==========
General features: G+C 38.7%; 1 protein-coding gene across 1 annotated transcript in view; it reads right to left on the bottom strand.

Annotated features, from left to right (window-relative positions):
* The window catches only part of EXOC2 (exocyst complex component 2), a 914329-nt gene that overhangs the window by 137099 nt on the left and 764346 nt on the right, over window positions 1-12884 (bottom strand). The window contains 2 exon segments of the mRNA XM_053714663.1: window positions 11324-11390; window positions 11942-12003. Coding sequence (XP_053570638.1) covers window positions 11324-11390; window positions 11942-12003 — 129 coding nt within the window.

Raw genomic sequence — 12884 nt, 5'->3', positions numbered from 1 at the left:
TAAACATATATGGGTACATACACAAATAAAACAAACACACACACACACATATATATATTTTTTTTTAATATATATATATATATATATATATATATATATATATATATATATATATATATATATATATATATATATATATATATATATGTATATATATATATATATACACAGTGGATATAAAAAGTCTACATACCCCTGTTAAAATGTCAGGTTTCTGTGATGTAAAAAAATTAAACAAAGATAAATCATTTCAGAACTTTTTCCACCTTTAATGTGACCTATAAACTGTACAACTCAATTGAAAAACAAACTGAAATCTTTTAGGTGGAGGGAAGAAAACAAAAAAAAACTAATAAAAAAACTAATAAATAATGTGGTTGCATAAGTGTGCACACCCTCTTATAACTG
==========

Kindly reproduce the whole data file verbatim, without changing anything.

General features: G+C 38.7%; 1 protein-coding gene across 1 annotated transcript in view; it reads right to left on the bottom strand.

Annotated features, from left to right (window-relative positions):
* The window catches only part of EXOC2 (exocyst complex component 2), a 914329-nt gene that overhangs the window by 137099 nt on the left and 764346 nt on the right, over window positions 1-12884 (bottom strand). The window contains 2 exon segments of the mRNA XM_053714663.1: window positions 11324-11390; window positions 11942-12003. Coding sequence (XP_053570638.1) covers window positions 11324-11390; window positions 11942-12003 — 129 coding nt within the window.

Raw genomic sequence — 12884 nt, 5'->3', positions numbered from 1 at the left:
TAAACATATATGGGTACATACACAAATAAAACAAACACACACACACACATATATATATTTTTTTTTAATATATATATATATATATATATATATATATATATATATATATATATATATATATATATATATATATATATATATATATATGTATATATATATATATATACACAGTGGATATAAAAAGTCTACATACCCCTGTTAAAATGTCAGGTTTCTGTGATGTAAAAAAATTAAACAAAGATAAATCATTTCAGAACTTTTTCCACCTTTAATGTGACCTATAAACTGTACAACTCAATTGAAAAACAAACTGAAATCTTTTAGGTGGAGGGAAGAAAACAAAAAAAAACTAATAAAAAAACTAATAAATAATGTGGTTGCATAAGTGTGCACACCCTCTTATAACTG